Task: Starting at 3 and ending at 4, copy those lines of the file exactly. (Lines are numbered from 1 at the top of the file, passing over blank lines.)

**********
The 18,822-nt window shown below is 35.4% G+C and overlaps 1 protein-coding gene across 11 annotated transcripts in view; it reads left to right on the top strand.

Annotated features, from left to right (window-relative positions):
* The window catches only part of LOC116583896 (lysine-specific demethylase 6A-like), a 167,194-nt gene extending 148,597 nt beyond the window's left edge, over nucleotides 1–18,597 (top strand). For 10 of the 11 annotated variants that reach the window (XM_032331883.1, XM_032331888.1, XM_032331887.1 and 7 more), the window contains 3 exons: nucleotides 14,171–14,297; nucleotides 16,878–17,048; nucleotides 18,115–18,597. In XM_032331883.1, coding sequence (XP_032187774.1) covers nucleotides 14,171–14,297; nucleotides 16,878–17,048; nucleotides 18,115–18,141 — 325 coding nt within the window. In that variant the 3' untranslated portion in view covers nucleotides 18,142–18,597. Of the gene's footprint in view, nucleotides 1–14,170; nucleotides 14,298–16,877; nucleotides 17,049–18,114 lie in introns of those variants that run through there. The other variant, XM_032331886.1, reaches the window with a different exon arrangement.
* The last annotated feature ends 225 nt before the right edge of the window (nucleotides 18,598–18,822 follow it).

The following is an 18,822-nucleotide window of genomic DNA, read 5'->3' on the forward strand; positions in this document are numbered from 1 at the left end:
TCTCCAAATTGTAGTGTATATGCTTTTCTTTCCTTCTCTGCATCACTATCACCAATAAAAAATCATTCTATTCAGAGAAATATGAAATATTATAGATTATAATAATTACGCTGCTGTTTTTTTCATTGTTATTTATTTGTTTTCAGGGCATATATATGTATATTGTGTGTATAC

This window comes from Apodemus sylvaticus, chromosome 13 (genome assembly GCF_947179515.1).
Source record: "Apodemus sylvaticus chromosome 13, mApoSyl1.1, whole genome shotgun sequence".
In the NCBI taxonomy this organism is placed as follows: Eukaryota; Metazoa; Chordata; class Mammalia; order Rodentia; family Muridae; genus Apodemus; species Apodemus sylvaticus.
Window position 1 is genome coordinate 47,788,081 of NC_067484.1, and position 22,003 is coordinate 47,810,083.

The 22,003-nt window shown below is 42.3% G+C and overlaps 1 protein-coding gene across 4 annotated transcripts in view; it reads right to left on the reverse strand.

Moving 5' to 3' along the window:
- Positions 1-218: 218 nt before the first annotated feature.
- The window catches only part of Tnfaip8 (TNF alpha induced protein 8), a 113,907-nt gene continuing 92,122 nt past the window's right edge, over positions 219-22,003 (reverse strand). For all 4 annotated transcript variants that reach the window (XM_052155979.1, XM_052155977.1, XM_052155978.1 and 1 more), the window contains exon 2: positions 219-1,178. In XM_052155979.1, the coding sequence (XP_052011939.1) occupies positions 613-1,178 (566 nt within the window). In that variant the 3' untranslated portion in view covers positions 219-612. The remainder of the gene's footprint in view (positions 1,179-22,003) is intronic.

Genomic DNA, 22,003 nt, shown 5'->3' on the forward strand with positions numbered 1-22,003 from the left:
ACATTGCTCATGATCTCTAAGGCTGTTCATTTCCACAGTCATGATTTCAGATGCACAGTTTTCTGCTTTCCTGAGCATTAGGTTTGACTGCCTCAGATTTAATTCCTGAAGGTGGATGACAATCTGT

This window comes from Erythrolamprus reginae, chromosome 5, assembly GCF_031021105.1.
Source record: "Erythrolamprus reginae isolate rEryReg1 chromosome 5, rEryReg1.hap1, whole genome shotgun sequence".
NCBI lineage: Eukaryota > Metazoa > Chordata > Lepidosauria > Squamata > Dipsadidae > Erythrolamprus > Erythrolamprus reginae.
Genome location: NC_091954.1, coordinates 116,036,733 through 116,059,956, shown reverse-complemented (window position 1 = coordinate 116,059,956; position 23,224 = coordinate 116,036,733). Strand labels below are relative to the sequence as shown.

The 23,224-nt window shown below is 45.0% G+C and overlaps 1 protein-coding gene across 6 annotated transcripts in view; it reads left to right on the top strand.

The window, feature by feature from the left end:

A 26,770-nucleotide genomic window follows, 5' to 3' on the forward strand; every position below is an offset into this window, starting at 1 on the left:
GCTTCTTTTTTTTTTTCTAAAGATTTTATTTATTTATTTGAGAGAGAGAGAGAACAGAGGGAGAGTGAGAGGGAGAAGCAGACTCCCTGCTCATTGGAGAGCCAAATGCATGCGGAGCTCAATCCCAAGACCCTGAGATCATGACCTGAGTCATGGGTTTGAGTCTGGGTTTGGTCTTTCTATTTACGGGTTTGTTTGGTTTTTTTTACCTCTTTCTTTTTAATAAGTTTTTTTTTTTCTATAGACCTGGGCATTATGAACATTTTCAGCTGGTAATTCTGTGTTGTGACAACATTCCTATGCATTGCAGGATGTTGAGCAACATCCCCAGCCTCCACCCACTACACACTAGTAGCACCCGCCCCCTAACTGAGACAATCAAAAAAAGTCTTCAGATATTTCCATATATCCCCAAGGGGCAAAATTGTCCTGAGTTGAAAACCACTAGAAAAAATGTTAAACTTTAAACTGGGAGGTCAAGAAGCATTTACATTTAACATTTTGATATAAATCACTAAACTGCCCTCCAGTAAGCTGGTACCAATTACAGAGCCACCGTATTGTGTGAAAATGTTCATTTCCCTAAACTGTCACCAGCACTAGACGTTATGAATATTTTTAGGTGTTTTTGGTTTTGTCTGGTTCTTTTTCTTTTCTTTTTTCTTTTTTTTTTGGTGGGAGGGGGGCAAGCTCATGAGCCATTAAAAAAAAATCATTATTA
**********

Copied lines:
* The window catches only part of LOC116583896 (lysine-specific demethylase 6A-like), a 167,194-nt gene extending 148,597 nt beyond the window's left edge, over nucleotides 1–18,597 (top strand). For 10 of the 11 annotated variants that reach the window (XM_032331883.1, XM_032331888.1, XM_032331887.1 and 7 more), the window contains 3 exons: nucleotides 14,171–14,297; nucleotides 16,878–17,048; nucleotides 18,115–18,597. In XM_032331883.1, coding sequence (XP_032187774.1) covers nucleotides 14,171–14,297; nucleotides 16,878–17,048; nucleotides 18,115–18,141 — 325 coding nt within the window. In that variant the 3' untranslated portion in view covers nucleotides 18,142–18,597. Of the gene's footprint in view, nucleotides 1–14,170; nucleotides 14,298–16,877; nucleotides 17,049–18,114 lie in introns of those variants that run through there. The other variant, XM_032331886.1, reaches the window with a different exon arrangement.
* The last annotated feature ends 225 nt before the right edge of the window (nucleotides 18,598–18,822 follow it).